2. Multi-modal

We all learn more efficiently when information is presented to us in multiple modes, including visually, auditorily and kinaesthetically. In their book, Visible Learning and the Science of How We Learn (2014), Hattie and Yates suggests we are all visual learners, as well as auditory learners and that we all learn better when the inputs we experience are multi-modal or conveyed through different media.

Therefore, it is worth considering adopting EdTech which can support these functionalities – those that allow teachers to share screens and audio with students as well as being able to launch learning materials in external apps and websites. This way a wide variety of teaching and learning approaches can be easily integrated into the everyday classroom with ease.

3. Flexible and blended learning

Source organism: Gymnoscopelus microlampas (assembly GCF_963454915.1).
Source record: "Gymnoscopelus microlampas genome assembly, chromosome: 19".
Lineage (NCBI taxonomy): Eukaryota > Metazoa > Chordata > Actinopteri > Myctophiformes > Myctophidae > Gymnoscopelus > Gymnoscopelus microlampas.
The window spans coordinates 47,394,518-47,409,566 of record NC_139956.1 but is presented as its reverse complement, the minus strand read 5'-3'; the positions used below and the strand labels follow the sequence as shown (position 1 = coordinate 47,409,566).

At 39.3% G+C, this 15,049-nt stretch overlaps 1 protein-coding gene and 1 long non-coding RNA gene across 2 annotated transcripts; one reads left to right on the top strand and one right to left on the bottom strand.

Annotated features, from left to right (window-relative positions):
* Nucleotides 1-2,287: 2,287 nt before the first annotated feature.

Post-pandemic, it is vital that teachers have the ability to deliver lessons in different places. This is advantageous for practical reasons that may require to remote learning. However, introducing this approach can also help maintain student engagement in a range of different circumstances.

EdTech can support this, with the recent introduction of a blended approach to learning, supported by solutions such as classroom.cloud’s teaching and classroom management platform. These solutions provide the essential tools for multi-location learning whether in the classroom, school library, or at home.

4. Incorporate regular free play

In an office working environment, most people will get up regularly to talk to colleagues, make a drink or go for a break. Bearing in mind Finnish students perform well above average in the OECD’s PISA league tables, it’s interesting to note its government stipulates students should receive 15 minutes of free time during every hour of class.